NIH is currently accepting public comments on the use of standards for capturing, integrating, and exchanging clinical data for research purposes (NOT-OD-19-150). This is a great opportunity to hear more from the community on ways to strengthen approaches that find, share, and access high-quality patient data, while also making it more interoperable and reusable. Such goals align with long-standing NIH data sharing policies and what was also called for in a related NIH strategic plan on data science.
Promoting scientific environments that can encourage and benefit from a full range of talent is necessary in biomedical research today. The NIH Common Fund is conducting strategic planning for a potential new program exploring ways to create a route of entry and advancement for talent from diverse backgrounds into independent academic faculty positions. NIH is seeking broad input on this approach from academic institutional leadership, biomedical faculty, and interested members of the public.
NIH has long been committed to transparency into who and what we fund. We have previously discussed the value of freely-available web tools that allow you to gain insight into NIH funding decisions. Award data available via RePORT and RePORTER, for instance, include non-sensitive information such as awardee institution, principal investigator, funding levels, research abstracts, as well as associated publications, patents, and other project outcomes. The data available through RePORT are quite powerful in their own right. However, compelling arguments exist for why researchers outside NIH should have access to even more information associated with the grants process.
Comments Welcomed on the Draft Report Recommending How to Reduce Administrative Burden in Research with Laboratory Animals: A Next Step in Implementing the 21st Century Cures Act
The 21st Century Cures Act requires federal agencies to “review applicable regulations and policies for the care and use of laboratory animals and make revisions, as appropriate, to reduce administrative burden on investigators while maintaining the integrity and credibility of research finding and protection of research animals.” This past March we requested feedback from the public on ways to reduce regulatory burden while also maintaining the highest standards for protecting animal welfare and scientific integrity. You responded with constructive and helpful feedback with more than19,000 comments. Generally, many responses supported the actions initially proposed in the request, but they were balanced with concerns from animal advocacy and other groups.
Understanding Age in the NIH Portfolio: Implementation of the NIH Inclusion Across the Lifespan Policy
Last December, NIH announced a revision to its Inclusion of Children Policy to expand the policy to individuals of all ages. The revised policy, now called the Inclusion Across the Lifespan policy, requires individuals of all ages (including children and older adults) be included in clinical research studies unless there are scientific or ethical reasons to exclude them.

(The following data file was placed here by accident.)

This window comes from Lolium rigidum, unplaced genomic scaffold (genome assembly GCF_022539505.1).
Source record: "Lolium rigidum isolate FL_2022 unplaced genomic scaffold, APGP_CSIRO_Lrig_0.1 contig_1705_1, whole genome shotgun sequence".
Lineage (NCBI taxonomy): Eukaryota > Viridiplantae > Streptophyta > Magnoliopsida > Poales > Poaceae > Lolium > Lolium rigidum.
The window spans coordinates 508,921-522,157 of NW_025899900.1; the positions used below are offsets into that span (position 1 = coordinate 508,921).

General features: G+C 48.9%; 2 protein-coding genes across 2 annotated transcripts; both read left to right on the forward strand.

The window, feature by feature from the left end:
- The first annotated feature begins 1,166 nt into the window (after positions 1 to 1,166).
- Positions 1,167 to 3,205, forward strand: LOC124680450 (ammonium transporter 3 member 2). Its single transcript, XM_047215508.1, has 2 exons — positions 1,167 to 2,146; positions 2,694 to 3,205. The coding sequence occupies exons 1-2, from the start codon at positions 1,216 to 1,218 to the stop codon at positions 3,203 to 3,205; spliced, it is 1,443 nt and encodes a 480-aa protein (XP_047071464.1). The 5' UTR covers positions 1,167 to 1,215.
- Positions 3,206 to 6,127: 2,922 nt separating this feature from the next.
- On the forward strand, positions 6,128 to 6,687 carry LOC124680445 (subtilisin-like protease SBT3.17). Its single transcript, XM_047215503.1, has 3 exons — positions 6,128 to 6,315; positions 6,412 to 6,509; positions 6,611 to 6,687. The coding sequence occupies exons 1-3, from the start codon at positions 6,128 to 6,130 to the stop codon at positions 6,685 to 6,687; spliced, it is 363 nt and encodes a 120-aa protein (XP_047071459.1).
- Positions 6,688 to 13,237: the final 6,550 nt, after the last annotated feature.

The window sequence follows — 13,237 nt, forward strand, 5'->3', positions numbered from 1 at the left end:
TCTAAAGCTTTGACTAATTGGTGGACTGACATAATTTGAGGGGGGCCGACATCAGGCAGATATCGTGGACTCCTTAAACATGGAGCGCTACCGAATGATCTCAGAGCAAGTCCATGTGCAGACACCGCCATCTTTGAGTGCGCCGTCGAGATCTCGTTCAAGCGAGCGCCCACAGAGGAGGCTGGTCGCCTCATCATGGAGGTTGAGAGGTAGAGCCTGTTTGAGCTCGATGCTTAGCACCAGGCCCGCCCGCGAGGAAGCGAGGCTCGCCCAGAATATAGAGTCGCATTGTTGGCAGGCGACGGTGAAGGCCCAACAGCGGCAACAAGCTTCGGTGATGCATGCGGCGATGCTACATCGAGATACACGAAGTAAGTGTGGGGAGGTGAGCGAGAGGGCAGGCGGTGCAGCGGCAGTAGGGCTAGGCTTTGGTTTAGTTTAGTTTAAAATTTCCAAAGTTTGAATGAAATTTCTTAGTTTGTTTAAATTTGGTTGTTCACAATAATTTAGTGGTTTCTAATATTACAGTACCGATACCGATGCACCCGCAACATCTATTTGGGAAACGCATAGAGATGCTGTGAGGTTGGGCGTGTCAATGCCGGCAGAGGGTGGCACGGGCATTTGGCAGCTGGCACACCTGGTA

A recent Viewpoint Essay published in the Journal of the American Medical Association (JAMA), co-authored by Drs. Marie Bernard (National Institute on Aging), Janine Clayton (NIH Office of Research on Women’s Health), and Michael Lauer, highlights the need for such a policy. The essay summarizes efforts by NIH to implement 21st Century Cures requirements to publish data on the age of research participants, to convene a workshop on age grouping and exclusions, and to make a determination on whether to revise inclusion guidelines on age.
We Want Your Feedback About Results Reporting for Basic Science Studies Involving Human Participants
We have written several blogs and articles over the past two years about our efforts to enhance stewardship and transparency in clinical trial research. Indeed, earlier this year Congress applauded our efforts thus far and reaffirmed its commitment to ensuring public access to the results of the NIH-funded clinical trials through timely registration and results information reporting on ClinicalTrials.gov. However, we have heard concern about how the NIH’s Policy on the Dissemination of NIH-Funded Clinical Trial Information applies to fundamental studies involving human participants.
I’d like to call your attention to an opportunity to provide comments on a proposed clinical trial protocol template, developed by the FDA and NIH, and informed by the guidance set forth by the International Conference on Harmonisation (ICH) E6 Good Clinical Practice. The template provides a standard format, and corresponding instructions and sample text, for…
As part of a wider initiative to shape the future direction of research training for the biomedical workforce as a whole, we at the NIH are actively pursuing ways to examine the physician-scientist workforce and to optimize training for clinicians seeking research careers. Physician-scientists face some challenges and career transition pathways unique to being in a clinical career track, hence the need for a specific focus on this workforce.
Understanding what you need to know and do to apply for a grant can be a challenge. NIH’s application instruction guide is long, with lots of background information that you may only occasionally need. On top of that, funding opportunity announcements have instructions that often add to those in the application instruction guide. ….
NIH is beginning the process of developing a 5-year strategic plan, at the request of Congress. NIH developed a framework to identify crosscutting areas of research ….